Career field choice brings joy, honor to reservist

  • Published
  • By Christin Michaud
  • AFMAO Public Affairs
As one of 45 personnel currently deployed to Dover Air Force Base, Delaware to support the sacred mission for Air Force Mortuary Affairs Operations, Staff Sgt. Earl Simmons said he feels blessed and grateful to be one of the few individuals who get a chance to perform this mission.

The deployment is the first to the Charles C. Carson Center for Mortuary Affairs for the reservist assigned to Joint Base Charleston, South Carolina.

He had an opportunity to attend mortuary training here years ago so he had a brief overview of what to expect.

It was his love of food that ultimately made it possible for him to be here.

Simmons enlisted in the Air Force in 2007 as a services specialist, because he knew he liked food and liked cooking, he said.

In the summer of 2009 he transitioned from active duty to the Reserve as part of the palace chase program. After becoming a reservist, Simmons later decided he wanted to attend culinary school.

"When I actually started my classes, I knew that it was definitely what I wanted to do with my life," said Simmons.

He graduated from culinary school in the spring of 2013 and in his civilian job works as one of several chefs at the Charleston Country Club.

"I enjoy trying new things to make," Simmons said. "Being inventive is a key trait to have for any chef to succeed. It's also a good feeling to be able to create something and have your customers/patrons who are eating it, be amazed and really enjoy your food."

His favorite is southern cuisine, but Simmons said he also makes Asian dishes as well.
"Anyone has the ability to cook," he said. "Don't be afraid to try new recipes and items that you have never made before. It is something that takes practice but you will get better in time. Time and experience will give you the skills that you seek eventually."

His commitment to his work as a chef holds true for his work at the mortuary as a services specialist which encompasses food, lodging, fitness and mortuary support.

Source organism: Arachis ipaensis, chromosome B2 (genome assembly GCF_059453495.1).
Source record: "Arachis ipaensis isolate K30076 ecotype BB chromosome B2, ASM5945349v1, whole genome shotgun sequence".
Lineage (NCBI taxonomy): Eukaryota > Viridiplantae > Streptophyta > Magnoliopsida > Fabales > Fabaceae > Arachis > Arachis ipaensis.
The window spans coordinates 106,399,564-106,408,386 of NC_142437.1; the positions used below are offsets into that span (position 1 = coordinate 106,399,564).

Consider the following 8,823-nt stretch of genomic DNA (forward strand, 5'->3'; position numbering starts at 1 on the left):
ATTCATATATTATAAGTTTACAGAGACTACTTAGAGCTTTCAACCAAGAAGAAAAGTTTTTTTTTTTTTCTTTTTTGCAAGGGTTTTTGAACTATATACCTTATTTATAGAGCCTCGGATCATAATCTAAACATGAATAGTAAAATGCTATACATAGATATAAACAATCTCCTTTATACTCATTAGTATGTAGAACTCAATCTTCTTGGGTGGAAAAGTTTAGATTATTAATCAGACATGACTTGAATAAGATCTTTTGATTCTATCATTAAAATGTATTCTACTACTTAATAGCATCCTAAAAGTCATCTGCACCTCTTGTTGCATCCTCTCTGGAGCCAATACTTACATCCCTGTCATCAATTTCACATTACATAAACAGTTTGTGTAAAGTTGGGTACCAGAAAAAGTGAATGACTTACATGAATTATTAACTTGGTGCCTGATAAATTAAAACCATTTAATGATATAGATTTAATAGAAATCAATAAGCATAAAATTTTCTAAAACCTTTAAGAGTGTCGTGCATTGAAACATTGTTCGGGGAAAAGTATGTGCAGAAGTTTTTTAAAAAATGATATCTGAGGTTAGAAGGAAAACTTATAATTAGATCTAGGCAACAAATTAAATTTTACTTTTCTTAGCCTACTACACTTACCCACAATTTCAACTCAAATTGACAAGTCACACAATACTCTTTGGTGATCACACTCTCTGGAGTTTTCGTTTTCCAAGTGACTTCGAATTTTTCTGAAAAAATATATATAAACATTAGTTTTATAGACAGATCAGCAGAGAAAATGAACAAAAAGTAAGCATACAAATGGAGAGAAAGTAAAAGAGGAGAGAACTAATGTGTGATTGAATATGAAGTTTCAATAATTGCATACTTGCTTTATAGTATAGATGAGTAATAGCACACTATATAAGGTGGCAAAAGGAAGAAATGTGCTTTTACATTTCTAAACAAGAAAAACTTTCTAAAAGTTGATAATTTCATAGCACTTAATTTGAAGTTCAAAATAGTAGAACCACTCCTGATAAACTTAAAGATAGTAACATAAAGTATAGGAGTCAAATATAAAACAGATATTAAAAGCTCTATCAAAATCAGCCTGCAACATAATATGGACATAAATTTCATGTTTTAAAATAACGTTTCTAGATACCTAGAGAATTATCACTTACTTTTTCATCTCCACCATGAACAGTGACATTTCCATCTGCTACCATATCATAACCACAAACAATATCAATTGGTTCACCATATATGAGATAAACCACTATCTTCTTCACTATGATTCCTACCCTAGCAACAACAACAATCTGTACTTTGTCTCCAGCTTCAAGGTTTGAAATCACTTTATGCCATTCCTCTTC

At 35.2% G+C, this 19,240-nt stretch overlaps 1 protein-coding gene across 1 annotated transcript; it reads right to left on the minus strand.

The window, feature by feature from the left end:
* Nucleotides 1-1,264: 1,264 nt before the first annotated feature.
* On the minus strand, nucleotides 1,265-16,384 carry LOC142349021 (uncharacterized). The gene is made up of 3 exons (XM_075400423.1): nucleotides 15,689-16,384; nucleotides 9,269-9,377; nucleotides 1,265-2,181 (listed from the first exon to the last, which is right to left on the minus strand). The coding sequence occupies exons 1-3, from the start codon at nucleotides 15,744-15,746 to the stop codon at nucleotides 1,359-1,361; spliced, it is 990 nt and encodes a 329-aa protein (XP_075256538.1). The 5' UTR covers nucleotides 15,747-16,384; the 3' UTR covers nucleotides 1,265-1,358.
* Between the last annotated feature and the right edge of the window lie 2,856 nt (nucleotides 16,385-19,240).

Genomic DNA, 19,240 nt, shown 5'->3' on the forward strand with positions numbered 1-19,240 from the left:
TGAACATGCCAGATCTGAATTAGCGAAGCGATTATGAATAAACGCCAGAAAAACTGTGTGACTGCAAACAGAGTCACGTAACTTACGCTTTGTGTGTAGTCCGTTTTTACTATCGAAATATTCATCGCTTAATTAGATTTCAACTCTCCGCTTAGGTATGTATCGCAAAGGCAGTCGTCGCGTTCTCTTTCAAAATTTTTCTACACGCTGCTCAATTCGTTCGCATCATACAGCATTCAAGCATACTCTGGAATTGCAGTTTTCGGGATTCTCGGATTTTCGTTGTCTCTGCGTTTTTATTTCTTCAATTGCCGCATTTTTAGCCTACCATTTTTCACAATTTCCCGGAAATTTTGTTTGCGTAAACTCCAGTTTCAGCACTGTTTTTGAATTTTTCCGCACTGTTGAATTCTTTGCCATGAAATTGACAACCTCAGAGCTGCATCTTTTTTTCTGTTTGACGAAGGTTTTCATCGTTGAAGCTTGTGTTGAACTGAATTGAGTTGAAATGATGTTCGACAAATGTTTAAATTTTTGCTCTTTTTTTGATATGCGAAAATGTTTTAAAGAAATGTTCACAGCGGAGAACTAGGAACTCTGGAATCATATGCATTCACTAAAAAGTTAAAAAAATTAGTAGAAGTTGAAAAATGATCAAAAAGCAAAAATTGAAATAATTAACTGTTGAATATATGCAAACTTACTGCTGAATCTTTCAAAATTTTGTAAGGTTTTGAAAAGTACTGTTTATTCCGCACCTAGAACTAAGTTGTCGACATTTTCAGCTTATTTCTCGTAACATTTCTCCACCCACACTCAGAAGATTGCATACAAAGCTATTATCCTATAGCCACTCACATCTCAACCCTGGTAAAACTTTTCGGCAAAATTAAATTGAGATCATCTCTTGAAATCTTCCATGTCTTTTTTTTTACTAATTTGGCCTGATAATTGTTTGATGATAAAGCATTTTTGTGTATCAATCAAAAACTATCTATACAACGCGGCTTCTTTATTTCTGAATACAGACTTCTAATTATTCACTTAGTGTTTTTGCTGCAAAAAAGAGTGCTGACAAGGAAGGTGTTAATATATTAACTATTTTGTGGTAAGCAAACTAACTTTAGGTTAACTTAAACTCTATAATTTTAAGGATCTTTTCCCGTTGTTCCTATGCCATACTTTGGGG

Mortuary is one of the areas of the services career field.

"Sergeant Simmons has shown great initiative and leadership skills while deployed here," said Tech. Sgt. Shon Steed, NCO in charge of departures for AFMAO. "He approaches every task with a positive attitude and is willing to go above and beyond while completing the mission."

In Simmons' downtime here, he works on the transfer cases the fallen arrive in to make sure they are in good order.

"I'm one of the head trainers when it comes to teaching others how to put new handles on our transfer cases as well as putting in insulation," said Simmons. "That way, when we do send them back downrange, it will be easier and more secure to use if they are needed."

When he is not working on transfer cases, his primary duty here is in the departures section, the final stop before the fallen leave the mortuary for their final resting place.

"I help make sure that everything from the size of their casket to the silver on their uniforms is 100 percent and good to go," he said.

He also serves on the dignified transfer team to receive the fallen when they arrive at Dover.

"Personally, to me it's a very special and humbling experience," said Simmons. "It helps remind me that life itself can come to an end at any time. So with that reminder, I try to aim high in completing as many of my goals as soon as possible."

For anyone with a goal of pursuing a career in cooking, Simmons suggests they find the closest culinary school, enroll and absorb as much as possible from the instructors, but remember to continue to cook and experiment at home.

Whether preparing a meal for a customer or caring for the nation's fallen, practice makes perfect.

"I feel that the work we do here helps aid each family during their grieving stage," said Simmons. "I want to make sure their sons, daughters, fathers and mothers are displayed in way that is honorable and courageous because of their decision to put service before self."